God called Eve Adam’s “helpmate,” and as a helpmate myself, I take my job seriously.
I help my husband drive
I help my husband dress.
I’m his little helper.
In fact, I don’t know how he’d get anywhere if I weren’t in the car telling him where to turn and when to slow down. If it weren’t for me I’m pretty sure he’d wear sweat pants and a dirty tee-shirt every day of this life. He needs me, or least that’s what I think. He doesn’t seem to agree, however.
I don’t understand why people can’t just accept my control as not only inevitable, but necessary.
He thinks he can do it all by himself
—get somewhere, put on his clothes, finish a sentence. And that is why my life is so often overwhelmed. I don’t understand why people can’t just accept my control as not only inevitable, but necessary. After all, four eyes are better than two, and what I’m really trying to do is help. I mean, I wouldn’t have to help him if he didn’t miss perfectly good parking spots or look like he was going to run over a pedestrian. I wouldn’t have to help him if he were more interested in dressing for success. Essentially I wouldn’t have to help him so much if he just did everything the way I think he should do it. Problem solved!
Or is it?
I know what to do, but I just can’t seem to do it. And what I do, I hate. See, I know that he doesn’t like it when I show him how much smarter I am than him, and I know that “Let me help” is just another way to say “You wanna fight?” So I try desperately not to “help” him, which is so counterintuitive that I can hardly hold my tongue. For example, while he’s driving down the street talking, I often don’t hear a word he’s saying because I’m just thinking, Please take this next left. It’s so much quicker than going straight. But I bite my tongue as he continues to talk and when we get to the light, unable to take it any longer, I squeak, “Aren’t you going to take Andrew Wilson Parkway?” quickly so as not to interrupt him for too long.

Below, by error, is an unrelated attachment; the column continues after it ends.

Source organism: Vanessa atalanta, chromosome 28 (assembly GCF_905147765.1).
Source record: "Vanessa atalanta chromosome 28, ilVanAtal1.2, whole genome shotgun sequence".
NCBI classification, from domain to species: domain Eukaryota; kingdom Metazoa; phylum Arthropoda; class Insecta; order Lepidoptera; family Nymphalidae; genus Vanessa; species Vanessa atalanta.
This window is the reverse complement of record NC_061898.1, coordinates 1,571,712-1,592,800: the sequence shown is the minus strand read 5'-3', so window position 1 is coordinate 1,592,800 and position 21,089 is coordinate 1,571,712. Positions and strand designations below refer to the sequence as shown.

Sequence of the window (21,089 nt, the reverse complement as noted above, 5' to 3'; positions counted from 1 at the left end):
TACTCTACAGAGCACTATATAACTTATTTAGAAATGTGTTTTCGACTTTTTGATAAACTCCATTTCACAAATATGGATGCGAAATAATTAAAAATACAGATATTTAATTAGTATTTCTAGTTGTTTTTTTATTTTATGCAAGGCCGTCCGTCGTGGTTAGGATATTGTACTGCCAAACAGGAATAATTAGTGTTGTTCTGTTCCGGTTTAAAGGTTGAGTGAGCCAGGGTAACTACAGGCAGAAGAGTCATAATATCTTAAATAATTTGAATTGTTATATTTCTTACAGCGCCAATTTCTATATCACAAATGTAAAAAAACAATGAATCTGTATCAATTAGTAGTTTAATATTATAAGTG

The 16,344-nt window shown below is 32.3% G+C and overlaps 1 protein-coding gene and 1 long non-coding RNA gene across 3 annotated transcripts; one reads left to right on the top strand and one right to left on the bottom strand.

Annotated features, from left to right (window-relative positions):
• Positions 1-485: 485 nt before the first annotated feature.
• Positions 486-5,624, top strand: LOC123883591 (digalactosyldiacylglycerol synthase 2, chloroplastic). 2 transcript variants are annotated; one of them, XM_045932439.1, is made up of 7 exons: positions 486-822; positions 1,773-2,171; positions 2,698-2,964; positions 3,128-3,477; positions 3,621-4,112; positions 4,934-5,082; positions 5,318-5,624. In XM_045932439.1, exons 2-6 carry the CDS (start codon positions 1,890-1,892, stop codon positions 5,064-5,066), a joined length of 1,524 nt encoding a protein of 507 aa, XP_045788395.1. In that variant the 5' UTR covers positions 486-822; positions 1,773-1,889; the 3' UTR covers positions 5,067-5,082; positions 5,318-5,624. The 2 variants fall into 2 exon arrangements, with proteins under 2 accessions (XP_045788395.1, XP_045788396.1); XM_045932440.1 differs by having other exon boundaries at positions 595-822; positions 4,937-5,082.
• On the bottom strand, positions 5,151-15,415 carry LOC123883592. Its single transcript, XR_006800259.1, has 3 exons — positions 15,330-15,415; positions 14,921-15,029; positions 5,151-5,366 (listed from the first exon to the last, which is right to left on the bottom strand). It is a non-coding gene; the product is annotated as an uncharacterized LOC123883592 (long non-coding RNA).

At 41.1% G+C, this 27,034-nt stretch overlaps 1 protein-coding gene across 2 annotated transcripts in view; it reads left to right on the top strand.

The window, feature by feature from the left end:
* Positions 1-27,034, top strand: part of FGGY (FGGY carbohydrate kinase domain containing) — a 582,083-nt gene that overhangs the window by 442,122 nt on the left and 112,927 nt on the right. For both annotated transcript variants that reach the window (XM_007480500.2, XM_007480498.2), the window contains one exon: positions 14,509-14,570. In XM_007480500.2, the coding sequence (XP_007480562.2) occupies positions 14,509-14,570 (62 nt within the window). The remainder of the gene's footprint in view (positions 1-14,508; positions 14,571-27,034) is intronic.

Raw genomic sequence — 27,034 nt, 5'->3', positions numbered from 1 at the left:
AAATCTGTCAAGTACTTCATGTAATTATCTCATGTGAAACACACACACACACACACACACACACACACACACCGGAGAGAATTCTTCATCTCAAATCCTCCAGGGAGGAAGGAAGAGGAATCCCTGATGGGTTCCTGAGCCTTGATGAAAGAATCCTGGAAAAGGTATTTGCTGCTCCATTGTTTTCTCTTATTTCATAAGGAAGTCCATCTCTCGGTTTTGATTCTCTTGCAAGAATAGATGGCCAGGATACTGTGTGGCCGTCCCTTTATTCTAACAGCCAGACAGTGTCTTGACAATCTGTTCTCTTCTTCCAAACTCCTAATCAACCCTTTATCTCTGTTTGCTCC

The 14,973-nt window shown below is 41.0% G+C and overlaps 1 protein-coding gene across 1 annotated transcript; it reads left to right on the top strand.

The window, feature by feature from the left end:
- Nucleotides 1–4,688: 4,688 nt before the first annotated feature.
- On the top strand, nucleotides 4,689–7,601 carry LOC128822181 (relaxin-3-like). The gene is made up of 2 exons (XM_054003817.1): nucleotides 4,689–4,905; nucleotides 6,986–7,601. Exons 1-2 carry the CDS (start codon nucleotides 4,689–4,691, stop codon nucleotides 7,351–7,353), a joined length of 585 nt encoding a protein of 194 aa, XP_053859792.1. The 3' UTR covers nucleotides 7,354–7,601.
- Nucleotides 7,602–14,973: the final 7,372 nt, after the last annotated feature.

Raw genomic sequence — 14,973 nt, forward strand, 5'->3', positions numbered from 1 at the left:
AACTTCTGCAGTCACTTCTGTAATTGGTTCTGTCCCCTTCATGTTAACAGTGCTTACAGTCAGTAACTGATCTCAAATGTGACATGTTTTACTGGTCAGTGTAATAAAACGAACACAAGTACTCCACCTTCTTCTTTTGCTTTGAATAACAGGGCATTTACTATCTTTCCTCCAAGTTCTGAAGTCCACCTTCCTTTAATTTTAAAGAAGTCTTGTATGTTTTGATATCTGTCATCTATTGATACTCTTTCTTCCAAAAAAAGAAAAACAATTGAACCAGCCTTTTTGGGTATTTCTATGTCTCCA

To which he says, “Okay, so I guess it’s more important to direct me than to listen to me. Have you learned nothing?”
“Oh, no, I’m very interested in your story. I’m so sorry I interrupted you. Please go on.”
Growth: not always saying what you are thinking
I’ve learned my lesson, kinda. So last week I tried a new sentence configuration in order to get him to do what I wanted him to do without him feeling like he’s doing what I wa t him to do.
The male brain is a very delicate thing; you must always figure out how to make them think what they are doing is their own idea, otherwise it’s considered “control,” and for some odd reason they just don’t like to be “controlled.” It’s a flaw in their DNA, I think. So I say, “I found out that turning here shaves five minutes off getting to the freeway.” To which he grunts and says, “Ah,” as he continued on his merry strength way, leaving me to look longingly at the left turn and we should have been in.
The truth is that whenever I’m not in control of the situation, I’m looking for any opportunity to take control simply because I know things are faster, safe, smarter, and more comfortable when I’m in charge.
But when we yearn for control, it is because we are discontent with how things are going. And this discontentment speaks more to who we think God is than of whom we think they are.
When we can sit back and trust that God can speak to the other personal as easily as he can speak to us, when we can trust that our ways are not the only ways, and that loves lets other be wrong sometimes, it won’t be the end of the world. It just means that it might just take an extra five minutes to get there. A quiet heart is a joy to possess.
Excerpted with permission from the book A Woman Overwhelmed: Finding God in the Messes of Life by Hayley DiMarco (Abingdon Press) Copyright ©2017.